Pro-choice means just that: misogyny and the response to gender-specific abortions

A selective cry of “misogyny” for anti-choice ends contributes to a culture which does not see people with female reproductive systems as full, equal human beings. The only person who can decide whether or not a pregnancy should continue is the person who

Once again the Telegraph is hard at work whipping up outrage at abortions that never were. After last year’s exposé, in which two doctors were caught agreeing to abort baby girls because of gender, the Crown Prosecution Service has decided that prosecution is not in the public interest. Cue lots of photos of ultrasounds and pseudo-balanced discussions of “good” and “bad” terminations. So far, so utterly predictable. And now Tom Chivers is on hand to tell all of us pro-choice feminists that we should be "more appalled than anyone by the sex-selection abortion story". Well, guess what, Tom? This pro-choice feminist isn’t. If anything appals me, it’s attempts at emotional blackmail by journalists and politicians. You do not have to agree with the CPS’s decision to recognise that all these attempts to stoke up feminist outrage are in bad faith.

According to Tory MP Sarah Wollaston “selective abortion of girls harms women and reinforces misogynist attitudes”. Does it really? And what, precisely, does forcing women to continue with unwanted pregnancies do to our perceptions of womankind? Is this the only instance in which feminists are expected to play good abortion/bad abortion, or are there others? And as for misogyny – well, it strikes me as pretty shameful that the one time this word is on everyone’s lips we’re applying it to those not yet born.

Women and girls die as a result of misogyny every hour of every day, only we don’t call it that. A man bludgeons his female partner to death and it’s merely “a tragic family incident” or “a crime of passion”. We blame volatile relationships and jealousy. Women don’t dare mention the “m” word – after all, it might make more men hate us. As Suzanne Moore has observed, the only acceptable “m” word these days is “misandry”. Indeed, an accusation of misandry can be hurled at anything from Loose Women to campaigns against lad mags. As for misogyny, well, there’s no such thing, not unless we’re talking about the foetuses.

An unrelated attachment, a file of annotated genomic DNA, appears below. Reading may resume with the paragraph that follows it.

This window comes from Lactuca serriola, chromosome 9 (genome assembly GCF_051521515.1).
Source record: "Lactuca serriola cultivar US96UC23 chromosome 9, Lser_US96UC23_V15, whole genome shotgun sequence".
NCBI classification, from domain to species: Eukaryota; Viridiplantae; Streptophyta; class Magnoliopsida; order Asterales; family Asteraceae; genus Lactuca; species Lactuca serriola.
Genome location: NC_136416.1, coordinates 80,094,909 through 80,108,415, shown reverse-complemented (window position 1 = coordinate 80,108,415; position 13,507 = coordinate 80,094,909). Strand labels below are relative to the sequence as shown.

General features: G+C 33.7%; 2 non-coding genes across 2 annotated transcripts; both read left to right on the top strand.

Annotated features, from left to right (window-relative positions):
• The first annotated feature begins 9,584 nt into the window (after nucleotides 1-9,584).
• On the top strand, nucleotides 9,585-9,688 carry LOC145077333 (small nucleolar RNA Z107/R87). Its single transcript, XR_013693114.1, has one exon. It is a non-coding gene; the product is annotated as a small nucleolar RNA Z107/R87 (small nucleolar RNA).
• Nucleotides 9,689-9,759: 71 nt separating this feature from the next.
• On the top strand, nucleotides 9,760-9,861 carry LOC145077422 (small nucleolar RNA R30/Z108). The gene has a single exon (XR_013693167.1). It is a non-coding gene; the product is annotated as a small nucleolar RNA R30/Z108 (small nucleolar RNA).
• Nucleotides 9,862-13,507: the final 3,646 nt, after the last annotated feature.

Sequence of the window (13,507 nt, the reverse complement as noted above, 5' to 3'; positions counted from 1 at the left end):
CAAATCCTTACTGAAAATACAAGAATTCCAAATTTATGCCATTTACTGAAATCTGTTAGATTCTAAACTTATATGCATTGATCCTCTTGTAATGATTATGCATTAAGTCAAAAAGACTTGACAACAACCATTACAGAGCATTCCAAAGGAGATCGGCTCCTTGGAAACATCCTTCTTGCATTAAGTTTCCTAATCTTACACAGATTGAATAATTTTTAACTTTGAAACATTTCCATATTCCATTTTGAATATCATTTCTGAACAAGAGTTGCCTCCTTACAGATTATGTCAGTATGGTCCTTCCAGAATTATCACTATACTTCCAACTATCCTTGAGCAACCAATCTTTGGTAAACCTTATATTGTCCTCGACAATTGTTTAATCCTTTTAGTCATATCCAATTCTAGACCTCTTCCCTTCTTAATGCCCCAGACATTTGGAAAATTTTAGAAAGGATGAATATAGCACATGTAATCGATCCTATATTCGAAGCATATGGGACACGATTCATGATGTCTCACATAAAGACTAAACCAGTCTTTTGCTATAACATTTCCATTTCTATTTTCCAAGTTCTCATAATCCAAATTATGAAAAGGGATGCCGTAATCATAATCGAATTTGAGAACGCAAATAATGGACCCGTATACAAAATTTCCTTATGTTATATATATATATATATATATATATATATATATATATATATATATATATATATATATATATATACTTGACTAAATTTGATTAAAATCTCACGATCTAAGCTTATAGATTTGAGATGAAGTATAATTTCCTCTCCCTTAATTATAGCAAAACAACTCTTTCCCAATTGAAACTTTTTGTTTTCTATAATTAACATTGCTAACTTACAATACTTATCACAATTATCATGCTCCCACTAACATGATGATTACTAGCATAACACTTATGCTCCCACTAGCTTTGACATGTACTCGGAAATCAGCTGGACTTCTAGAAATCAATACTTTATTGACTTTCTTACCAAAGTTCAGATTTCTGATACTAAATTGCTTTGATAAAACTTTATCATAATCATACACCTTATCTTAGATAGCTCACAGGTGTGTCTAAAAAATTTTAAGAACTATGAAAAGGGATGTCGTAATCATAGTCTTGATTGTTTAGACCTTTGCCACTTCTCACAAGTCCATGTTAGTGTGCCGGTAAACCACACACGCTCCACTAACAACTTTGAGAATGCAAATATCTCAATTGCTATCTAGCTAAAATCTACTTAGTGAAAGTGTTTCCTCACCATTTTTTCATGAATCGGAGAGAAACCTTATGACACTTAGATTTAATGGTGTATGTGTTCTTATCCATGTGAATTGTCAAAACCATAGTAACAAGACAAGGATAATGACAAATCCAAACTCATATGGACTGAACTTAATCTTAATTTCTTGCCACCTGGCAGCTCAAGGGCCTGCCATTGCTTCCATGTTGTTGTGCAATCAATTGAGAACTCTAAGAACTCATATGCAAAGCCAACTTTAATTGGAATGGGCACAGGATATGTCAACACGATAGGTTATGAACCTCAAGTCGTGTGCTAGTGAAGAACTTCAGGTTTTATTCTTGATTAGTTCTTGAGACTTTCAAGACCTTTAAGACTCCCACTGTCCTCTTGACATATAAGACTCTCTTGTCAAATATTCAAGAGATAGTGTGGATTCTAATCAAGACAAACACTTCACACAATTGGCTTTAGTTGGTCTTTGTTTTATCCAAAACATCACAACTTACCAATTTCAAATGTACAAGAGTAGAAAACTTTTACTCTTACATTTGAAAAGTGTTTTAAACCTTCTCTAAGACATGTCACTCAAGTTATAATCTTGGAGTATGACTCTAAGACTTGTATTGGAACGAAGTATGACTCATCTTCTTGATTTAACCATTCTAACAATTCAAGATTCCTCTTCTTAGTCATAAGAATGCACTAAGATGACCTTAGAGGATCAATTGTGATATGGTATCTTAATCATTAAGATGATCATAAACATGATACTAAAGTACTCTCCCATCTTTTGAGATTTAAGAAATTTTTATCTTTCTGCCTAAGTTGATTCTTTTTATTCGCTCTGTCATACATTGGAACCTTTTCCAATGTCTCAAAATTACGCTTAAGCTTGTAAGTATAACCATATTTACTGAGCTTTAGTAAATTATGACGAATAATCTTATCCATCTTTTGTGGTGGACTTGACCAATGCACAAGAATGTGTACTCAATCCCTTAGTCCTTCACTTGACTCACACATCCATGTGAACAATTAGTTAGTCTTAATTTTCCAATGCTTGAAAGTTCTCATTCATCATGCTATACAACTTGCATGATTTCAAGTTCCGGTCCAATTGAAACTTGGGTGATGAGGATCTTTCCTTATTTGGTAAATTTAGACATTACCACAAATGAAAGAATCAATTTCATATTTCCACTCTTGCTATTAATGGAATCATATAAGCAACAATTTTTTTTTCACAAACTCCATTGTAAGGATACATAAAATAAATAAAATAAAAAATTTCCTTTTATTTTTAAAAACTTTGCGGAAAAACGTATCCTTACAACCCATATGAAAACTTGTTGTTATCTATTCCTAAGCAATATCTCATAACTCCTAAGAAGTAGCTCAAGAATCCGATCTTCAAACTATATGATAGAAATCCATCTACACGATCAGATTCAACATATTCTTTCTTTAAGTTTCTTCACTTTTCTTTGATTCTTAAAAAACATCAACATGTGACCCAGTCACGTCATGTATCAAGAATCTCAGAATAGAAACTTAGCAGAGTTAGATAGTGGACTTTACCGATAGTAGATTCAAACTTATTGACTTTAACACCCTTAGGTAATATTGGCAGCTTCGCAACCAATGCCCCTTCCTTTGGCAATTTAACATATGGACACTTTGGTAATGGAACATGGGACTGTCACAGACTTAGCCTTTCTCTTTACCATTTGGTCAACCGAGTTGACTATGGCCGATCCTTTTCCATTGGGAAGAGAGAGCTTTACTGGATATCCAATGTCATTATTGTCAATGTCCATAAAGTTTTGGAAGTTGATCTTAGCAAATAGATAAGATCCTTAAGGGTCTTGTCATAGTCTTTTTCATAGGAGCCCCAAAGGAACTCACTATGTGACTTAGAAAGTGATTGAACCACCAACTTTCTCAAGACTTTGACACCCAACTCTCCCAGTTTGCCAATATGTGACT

It is bizarre to speak of a world that hates girl foetuses (or at least foetuses which do not have an identifiable penis) but not a world that hates women. It is ironic, too, since far from protecting every foetus that is developing ovaries, a uterus and a vagina, what one is actually doing is questioning his or her bodily autonomy from the moment he or she draws a first breath. A selective cry of “misogyny” for anti-choice ends contributes to a culture which does not see people with female reproductive systems as full, equal human beings – precisely the kind of culture in which some might wish such people were not born at all.

Pro-choice means just that. The only person who can decide whether or not a pregnancy should continue is the person who is pregnant. We can of course say that gender prejudice is a terrible reason to end a pregnancy that would otherwise have been wanted. But isn’t the same thing true of ending one due to poverty? Yet the Telegraph is not up in arms about wealth-specific abortions, demanding that their legal status be changed. After all, it’s pretty obvious that the problem there is not abortion per se but inequality – and best not mention that. With gender selection, however, it’s different. You also get the chance to play gender politics, the opportunity to make a pseudo-feminist arguments in which good or bad reasons turn into good or bad abortions. This is not right. It should not be that the only good feminism is the one which lets in anti-choice politics by the back door.

The presence or lack of the stubby outline of a penis tells you very little about 20-week old foetus and what kind of person he or she will become. It does, however, tell you an enormous amount about how the world will respond to him or her. This is the real problem. It’s a problem that the right-wing press and conservative politicians show little interest in addressing. For misogyny in action, we should look to those who turn away from abuse, exploitation and pain to focus only on wombs within wombs.

The only person who can decide whether or not a pregnancy should continue is the person who is pregnant. Photo: Getty

Glosswitch is a feminist mother of three who works in publishing.

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Jeremy Corbyn's won a monumental victory - but it's more delicate than it looks

The need for peace on the left is overwhelming.